This bobber is about an inch across and been crudely painted, the peg has been carved by hand.

There are more suprises in the tackle box that I purchased.

Image

Image

Image

:Hat:
I have a few of those. I think they are pilot floats that were used for pike fishing , and that they're meant to be placed above the main pike bung.
"....he felt the gentle touch on the line and he was happy"

Hemingway

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Mr B
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Re: Vintage Folk Art Fishing Lures and Tackle.

Post by Mr B »

I stand to be corrected but I think a Pike pilot float was slid on the line behind the the bung/ gazeter, without a peg in it so it slid freely? They never came with a peg. Thats how I used one.. I could never see the point so I used one just a few times.
As I said.... I could be very wrong.

Mr B
The close season is an important and interesting time for the Angler who set out to catch big fish. It is a timely opportunity for him to make new tackle or renovate old. There are no end of jobs to do, apart from those horrible things called Gardens!

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Sussex Micky
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Re: Vintage Folk Art Fishing Lures and Tackle.

Post by Sussex Micky »

Mr B wrote: Thu Apr 18, 2024 1:08 pm I stand to be corrected but I think a Pike pilot float was slid on the line behind the the bung/ gazeter, without a peg in it so it slid freely? They never came with a peg. Thats how I used one.. I could never see the point so I used one just a few times.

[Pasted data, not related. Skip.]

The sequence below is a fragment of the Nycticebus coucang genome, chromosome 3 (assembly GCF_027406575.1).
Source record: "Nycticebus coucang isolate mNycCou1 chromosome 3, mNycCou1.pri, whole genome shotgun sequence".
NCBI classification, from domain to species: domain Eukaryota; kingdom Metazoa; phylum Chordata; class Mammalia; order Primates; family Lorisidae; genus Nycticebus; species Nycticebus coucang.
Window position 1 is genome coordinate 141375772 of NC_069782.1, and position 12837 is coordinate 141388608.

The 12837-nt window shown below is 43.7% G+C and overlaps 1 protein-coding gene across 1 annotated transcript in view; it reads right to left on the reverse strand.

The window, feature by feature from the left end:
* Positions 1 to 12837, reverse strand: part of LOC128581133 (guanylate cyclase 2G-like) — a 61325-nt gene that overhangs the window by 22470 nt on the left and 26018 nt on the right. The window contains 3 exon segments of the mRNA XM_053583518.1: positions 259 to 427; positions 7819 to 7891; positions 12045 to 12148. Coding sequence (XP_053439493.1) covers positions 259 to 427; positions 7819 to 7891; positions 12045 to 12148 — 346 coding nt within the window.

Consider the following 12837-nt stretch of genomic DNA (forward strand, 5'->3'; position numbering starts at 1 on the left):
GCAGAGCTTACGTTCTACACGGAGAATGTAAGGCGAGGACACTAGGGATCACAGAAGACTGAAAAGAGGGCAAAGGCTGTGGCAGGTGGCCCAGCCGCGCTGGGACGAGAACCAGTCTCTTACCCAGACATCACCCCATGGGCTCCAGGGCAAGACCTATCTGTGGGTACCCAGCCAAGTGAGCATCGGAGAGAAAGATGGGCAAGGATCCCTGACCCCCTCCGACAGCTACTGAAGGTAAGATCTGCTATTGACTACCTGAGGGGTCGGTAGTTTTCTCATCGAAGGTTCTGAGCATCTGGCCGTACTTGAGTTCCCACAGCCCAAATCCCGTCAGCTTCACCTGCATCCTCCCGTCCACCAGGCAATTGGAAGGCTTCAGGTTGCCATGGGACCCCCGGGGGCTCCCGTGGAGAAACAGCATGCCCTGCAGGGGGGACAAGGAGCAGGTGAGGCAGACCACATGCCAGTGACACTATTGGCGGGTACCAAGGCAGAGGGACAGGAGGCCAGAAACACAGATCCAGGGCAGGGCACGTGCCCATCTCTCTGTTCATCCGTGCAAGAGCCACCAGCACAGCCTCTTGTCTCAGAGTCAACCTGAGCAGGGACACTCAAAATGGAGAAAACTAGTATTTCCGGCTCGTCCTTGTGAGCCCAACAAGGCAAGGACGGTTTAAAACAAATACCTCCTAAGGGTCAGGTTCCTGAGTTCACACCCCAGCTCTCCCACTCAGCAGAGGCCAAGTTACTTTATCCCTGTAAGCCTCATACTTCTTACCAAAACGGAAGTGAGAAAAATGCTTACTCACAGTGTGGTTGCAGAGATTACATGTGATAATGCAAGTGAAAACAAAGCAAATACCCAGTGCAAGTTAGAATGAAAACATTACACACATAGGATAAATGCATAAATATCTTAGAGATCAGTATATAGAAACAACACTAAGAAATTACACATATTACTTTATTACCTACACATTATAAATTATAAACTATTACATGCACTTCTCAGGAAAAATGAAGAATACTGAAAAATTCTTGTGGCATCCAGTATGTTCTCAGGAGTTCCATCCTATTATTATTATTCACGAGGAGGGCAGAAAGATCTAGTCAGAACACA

As I said.... I could be very wrong.

Mr B
Mark you are correct, the Pike pilot float was slid on the line above the bung and like you I could never see understand the benefit its use.

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John Milford
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Re: Vintage Folk Art Fishing Lures and Tackle.

Post by John Milford »

Mr B wrote: Thu Apr 18, 2024 1:08 pm I stand to be corrected but I think a Pike pilot float was slid on the line behind the the bung/ gazeter, without a peg in it so it slid freely? They never came with a peg. Thats how I used one.. I could never see the point so I used one just a few times.
As I said.... I could be very wrong.

Mr B
You're right Mr B. :Thumb:

For piking, pilot floats were free-running, their purpose being to assist 'mending' the line and prevent it sinking near the main float. They also indicated the direction in which the pike was 'running', upon a take (in the days when striking was a more leisurely affair than modern good practice).

I do believe pilot floats were sometimes pegged, but only when being pressed into alternative use for trotting in shallow swims for grayling.

Like this:

Image
Last edited by John Milford on Mon Apr 22, 2024 5:04 pm, edited 1 time in total.
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John Milford
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Re: Vintage Folk Art Fishing Lures and Tackle.

Post by John Milford »

Some short, stubby (reed?) floats I found that some thrifty angler made for themselves. Naive but charming little things from much simpler days. The longest is just over 2½".

The red tips have been applied using reflective tape, rather than being painted on. Quite an ingenious and practical idea I thought.